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History

 
Our vision
 
At Dale Hall, our high quality History education begins in the Early Years and continues all the way through to Year 6 in a progressive manner, allowing children to build on and embed the key skills and knowledge taught in previous years. Whether children are talking about past events in their own lives or learning about the political agenda of World War 1, History is a key element of all of our classrooms.
 
We want our children to have a coherent understanding of not only Britain's past but also that of the wider world. With such a disparity between the modern times we live in and the times of key events in the past, we hope to ignite curiosity within the children to learn more about these past events and to compare it to life in Modern Day Britain. 
 
We encourage questions throughout our History teaching and aim to equip our pupils with the ability to ask perceptive questions and to take steps to answer them themselves too. We want children to form opinions on historical events, think critically and evaluate evidence presented to them in order to develop perspective and to understand the process of change that has happened before them and is continuing to happen now.
 
Within our classrooms, our topics act as the overarching theme in our cross-curricular learning and much of our History teaching will stem from these topics where purposeful and appropriate, alongside Geography, Art, Music, Maths, Writing and Science. Sometimes, our History teaching will also coincide with a class Power of Reading text.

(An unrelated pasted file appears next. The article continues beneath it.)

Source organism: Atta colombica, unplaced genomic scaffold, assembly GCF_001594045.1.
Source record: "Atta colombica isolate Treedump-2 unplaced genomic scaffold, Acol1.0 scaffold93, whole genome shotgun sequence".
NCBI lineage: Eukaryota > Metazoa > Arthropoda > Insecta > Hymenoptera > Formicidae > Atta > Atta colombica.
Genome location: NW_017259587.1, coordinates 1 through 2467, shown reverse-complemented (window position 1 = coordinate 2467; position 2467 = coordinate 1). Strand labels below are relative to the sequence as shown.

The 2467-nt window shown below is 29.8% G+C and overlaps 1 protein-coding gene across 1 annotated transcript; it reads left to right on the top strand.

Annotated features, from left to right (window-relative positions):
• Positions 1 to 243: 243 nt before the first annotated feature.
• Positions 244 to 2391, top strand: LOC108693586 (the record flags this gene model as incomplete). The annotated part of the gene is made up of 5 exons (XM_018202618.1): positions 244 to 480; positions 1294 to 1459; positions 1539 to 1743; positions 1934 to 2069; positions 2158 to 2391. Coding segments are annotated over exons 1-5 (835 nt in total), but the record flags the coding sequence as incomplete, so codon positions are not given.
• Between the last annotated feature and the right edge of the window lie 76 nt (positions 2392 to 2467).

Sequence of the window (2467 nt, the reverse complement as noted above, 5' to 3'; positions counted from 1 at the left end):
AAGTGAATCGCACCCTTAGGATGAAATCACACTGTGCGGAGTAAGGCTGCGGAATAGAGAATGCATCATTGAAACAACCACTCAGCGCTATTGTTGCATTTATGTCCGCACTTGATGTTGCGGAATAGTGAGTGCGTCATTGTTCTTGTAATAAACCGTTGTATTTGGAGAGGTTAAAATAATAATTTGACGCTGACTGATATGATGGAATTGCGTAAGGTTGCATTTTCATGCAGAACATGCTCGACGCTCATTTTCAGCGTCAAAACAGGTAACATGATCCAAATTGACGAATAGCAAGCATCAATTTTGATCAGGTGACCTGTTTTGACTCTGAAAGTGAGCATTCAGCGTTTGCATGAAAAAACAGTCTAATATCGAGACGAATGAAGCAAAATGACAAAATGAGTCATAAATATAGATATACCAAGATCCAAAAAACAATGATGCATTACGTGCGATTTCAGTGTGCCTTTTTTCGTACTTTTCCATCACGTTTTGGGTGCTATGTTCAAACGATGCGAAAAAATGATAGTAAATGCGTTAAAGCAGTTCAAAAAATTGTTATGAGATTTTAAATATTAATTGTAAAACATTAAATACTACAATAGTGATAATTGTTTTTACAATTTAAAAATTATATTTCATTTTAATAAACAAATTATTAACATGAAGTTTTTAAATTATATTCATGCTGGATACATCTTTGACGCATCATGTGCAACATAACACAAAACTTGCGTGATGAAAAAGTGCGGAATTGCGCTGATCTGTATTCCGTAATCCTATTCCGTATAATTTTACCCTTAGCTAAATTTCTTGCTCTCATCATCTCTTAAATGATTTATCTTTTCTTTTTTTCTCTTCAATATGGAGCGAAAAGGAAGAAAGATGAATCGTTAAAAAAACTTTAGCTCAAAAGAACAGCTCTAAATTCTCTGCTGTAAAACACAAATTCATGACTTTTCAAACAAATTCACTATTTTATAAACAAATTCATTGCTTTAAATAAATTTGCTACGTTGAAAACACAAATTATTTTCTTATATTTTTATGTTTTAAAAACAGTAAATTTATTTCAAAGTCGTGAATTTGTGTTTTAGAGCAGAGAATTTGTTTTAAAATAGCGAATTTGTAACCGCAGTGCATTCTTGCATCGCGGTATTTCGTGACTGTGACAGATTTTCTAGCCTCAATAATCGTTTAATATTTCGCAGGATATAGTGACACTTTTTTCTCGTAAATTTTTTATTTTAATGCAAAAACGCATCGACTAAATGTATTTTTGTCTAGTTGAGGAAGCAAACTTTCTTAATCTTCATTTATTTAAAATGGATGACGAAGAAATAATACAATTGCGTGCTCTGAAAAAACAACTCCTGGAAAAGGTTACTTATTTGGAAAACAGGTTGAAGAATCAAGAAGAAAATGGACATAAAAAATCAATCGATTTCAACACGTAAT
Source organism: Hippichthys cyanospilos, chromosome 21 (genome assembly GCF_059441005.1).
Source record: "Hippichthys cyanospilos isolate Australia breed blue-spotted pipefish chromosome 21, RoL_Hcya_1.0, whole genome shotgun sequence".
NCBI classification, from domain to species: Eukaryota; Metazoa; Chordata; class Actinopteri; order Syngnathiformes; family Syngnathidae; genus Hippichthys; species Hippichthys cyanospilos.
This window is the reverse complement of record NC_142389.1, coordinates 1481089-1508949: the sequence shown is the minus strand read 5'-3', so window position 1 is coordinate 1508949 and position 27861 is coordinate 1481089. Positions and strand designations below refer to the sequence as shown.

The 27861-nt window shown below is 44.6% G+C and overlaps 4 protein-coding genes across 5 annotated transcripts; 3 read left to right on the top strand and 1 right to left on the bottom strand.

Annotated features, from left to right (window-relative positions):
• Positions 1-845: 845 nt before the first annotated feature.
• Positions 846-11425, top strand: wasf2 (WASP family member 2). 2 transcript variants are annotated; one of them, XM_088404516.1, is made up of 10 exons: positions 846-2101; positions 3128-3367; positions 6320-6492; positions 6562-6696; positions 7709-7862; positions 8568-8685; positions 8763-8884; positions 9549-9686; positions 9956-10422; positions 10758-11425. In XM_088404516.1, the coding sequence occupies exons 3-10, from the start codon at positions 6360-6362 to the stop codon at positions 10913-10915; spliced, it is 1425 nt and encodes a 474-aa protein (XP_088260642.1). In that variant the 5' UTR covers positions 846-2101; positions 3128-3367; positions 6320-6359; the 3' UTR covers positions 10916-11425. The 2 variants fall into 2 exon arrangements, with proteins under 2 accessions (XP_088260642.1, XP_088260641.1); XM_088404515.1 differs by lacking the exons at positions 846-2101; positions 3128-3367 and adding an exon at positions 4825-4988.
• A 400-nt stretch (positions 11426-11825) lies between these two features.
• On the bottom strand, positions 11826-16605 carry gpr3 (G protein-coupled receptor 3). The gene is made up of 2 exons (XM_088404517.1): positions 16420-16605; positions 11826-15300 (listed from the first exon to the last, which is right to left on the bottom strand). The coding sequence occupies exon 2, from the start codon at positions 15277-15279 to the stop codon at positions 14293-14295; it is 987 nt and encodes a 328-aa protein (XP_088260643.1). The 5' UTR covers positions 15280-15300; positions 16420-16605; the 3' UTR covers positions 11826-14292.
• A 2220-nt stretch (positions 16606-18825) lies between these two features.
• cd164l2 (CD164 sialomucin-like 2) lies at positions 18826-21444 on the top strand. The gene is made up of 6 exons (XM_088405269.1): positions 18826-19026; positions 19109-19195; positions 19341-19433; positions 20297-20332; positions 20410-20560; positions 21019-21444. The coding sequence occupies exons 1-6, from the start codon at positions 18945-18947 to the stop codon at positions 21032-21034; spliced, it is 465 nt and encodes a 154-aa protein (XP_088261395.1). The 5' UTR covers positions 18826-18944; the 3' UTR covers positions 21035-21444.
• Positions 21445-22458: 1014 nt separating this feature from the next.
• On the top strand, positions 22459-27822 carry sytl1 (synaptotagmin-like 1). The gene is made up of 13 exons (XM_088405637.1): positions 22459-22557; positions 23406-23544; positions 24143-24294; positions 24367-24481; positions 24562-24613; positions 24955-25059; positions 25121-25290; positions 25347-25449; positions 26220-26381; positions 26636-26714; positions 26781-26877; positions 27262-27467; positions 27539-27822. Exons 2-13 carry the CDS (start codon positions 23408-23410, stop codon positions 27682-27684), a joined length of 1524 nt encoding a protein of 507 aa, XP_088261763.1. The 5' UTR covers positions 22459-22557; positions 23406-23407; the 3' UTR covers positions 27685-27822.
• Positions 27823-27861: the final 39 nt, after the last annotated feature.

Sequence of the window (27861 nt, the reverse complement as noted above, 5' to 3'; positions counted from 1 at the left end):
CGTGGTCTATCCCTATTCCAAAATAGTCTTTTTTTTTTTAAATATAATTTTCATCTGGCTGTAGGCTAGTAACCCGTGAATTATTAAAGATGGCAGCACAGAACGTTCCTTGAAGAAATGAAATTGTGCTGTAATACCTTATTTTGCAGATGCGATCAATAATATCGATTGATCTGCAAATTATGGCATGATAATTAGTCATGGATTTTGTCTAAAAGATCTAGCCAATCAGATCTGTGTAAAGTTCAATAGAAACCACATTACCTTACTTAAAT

History within our classrooms
 
Here are some wonderful examples of History learning at Dale Hall in many different forms.
Miss Laura Bailey

History Lead

As a passionate historian, I am delighted to have taken on the role as History lead at Dale Hall. With a degree in history, I have the right mix of enthusiasm and knowledge to make the curriculum exciting and enriching for all pupils. The role of the subject leader is crucial in developing history teaching, learning and resources across the school so as best to support teachers, motivate pupils, monitor progress and achieve consistently high standards.

Home Learning

These are some simple ideas that could be used to help children with history learning at home.

       Local History

  1. Create a family timeline as far as you can go. How many generations? How many people do you know now? Has anything about your family surprised you?

  2. Research the history of your street/village/town – what is your area famous for? Are there any significant individuals in your area?

  3. Compare and contrast how your local area has changed over time – has it always had the same populations? Have the buildings changed?

  4. Where is your nearest war memorial? Is it small or large? What does that tell you about your area? Do you know of anyone that was involved in any of the wars?

  5. How is history being made right now? How has your local area been affected by the Coronavirus?